difficulty, and in most instances in opposition to the traditions of the profession. Such independent effort, though most prominent in the period previous to the year 1800, always has had and always will have a place in medicine. This is seen in the efforts of the individual, even after medicine was influenced by its ancillary sciences and, indeed, in the days of organized laboratory effort. In this connection, one recalls Sir George Baker's demonstration that a form of colic, epidemic in character, occurring in Devonshire, England, was to be explained as a poisoning by lead; Captain Cook's conquest of scurvy; Auenbrugger's invention of the method of percussion; Laennec's invention of the stethoscope; the theory announced independently by Holmes and by Semmelweis of the transmission of puerperal fever and many other independent efforts in the practise of surgery and medicine, as those with which we associate the names of Pinel, McDowell, O'Dwyer and Trudeau.
Modern effort in research in medicine, however, as in science generally, is, it must be admitted, organized laboratory effort, and upon this type of effort present-day progress would seem to depend. Nevertheless, the individual is as important as ever, for "it goes without saying that laboratory buildings alone, even when adequately equipped and with a liberal maintenance budget, are far less important than the men who work in them" (Barker), but the laboratory now offers to the individual, with original conceptions or special talents, advantages, facilities and opportunities which, by aiding and supplementing the work of the individual, render isolated effort unnecessary, time-consuming and often futile.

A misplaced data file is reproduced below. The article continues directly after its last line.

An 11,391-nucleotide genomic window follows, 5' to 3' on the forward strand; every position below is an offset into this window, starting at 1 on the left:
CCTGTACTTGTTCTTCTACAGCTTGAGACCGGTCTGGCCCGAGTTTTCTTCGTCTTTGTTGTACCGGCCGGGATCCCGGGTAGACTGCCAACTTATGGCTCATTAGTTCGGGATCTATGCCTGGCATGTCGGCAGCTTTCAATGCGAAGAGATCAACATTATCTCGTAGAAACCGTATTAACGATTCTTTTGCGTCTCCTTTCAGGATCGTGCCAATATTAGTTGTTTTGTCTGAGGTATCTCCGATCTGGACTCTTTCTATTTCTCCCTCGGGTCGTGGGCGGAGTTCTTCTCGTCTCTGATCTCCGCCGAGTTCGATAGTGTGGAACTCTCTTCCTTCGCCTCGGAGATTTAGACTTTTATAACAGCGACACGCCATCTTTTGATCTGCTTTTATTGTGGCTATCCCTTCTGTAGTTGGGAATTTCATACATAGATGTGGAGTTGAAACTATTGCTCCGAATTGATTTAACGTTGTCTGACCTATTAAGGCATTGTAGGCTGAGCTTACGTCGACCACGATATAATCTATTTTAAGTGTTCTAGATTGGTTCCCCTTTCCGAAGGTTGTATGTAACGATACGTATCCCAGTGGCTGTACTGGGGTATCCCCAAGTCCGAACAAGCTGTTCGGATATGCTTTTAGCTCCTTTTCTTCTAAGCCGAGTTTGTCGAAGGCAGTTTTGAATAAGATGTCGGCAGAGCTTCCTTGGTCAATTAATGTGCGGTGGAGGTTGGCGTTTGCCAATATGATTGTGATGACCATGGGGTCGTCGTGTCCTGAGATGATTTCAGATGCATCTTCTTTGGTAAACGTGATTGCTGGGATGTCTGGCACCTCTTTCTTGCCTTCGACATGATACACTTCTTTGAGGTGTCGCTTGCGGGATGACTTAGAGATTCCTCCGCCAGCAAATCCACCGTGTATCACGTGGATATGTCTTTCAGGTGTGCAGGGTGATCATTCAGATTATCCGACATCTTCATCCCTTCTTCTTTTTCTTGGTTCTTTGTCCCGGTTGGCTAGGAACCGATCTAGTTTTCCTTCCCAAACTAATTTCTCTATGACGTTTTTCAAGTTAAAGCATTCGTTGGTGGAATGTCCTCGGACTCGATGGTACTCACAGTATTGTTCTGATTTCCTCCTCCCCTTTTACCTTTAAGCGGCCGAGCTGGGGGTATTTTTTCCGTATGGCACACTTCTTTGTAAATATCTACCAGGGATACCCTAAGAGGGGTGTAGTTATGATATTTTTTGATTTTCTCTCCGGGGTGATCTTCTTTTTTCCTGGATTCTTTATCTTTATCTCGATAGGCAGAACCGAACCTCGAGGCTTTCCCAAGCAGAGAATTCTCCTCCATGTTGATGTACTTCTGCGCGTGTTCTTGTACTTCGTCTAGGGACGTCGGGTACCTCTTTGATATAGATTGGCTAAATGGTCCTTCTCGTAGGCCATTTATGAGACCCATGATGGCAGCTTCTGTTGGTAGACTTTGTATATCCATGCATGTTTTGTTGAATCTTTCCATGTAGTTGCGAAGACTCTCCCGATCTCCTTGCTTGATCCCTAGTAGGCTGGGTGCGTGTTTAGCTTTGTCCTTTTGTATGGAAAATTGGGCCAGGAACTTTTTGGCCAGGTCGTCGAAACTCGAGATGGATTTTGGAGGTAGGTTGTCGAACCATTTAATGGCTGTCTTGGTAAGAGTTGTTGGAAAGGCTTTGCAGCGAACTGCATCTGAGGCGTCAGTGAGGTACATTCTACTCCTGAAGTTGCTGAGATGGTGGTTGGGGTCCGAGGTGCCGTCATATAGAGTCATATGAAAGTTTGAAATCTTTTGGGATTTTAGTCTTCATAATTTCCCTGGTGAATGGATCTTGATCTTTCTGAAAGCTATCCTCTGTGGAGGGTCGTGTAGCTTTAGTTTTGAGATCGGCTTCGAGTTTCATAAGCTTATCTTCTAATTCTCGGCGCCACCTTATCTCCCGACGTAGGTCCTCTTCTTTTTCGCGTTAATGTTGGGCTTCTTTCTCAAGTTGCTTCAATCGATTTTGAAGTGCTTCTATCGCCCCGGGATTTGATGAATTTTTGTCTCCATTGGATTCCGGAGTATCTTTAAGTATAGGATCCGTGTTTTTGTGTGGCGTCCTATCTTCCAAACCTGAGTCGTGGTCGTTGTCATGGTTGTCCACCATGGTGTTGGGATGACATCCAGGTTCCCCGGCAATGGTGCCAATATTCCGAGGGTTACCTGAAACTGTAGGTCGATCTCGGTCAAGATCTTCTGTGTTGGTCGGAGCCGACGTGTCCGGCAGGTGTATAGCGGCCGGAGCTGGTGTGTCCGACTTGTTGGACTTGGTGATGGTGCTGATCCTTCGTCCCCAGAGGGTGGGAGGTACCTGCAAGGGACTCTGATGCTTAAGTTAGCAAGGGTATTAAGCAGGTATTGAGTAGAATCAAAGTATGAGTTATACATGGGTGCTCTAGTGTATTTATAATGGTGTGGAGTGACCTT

Under the second head, the influence of physics, chemistry and biology, fall such men as the English physicists and chemists and the French academicians—Boyle, Cavendish, Priestley, Galvani, Faraday, Tyndall, Lavoisier, Gay-Lussac and Berzelius. A more direct influence is seen in the entrance of Pasteur, a chemist, into the field of etiology; of Ehrlich, a physician, but chemically trained, into the field of immunity and specific chemical affinities; and of Metchnikoff, applying the methods of the biologist to the problems of pathology. Likewise Liebig and Wohler and organic chemistry; Hoppe-Seyler and physiological chemistry; Arrhenius and physical chemistry, Darwinism, Mendelism, all have had their influence, and the methods and views they represent have been taken over by medicine and applied to the solution of its problems.
The influence of physics and chemistry in establishing the third factor—organized laboratory effort in special fields of medicine—we have seen in the beginnings of laboratory research in the second quarter of the past century. Virchow at the time he was urging the establish-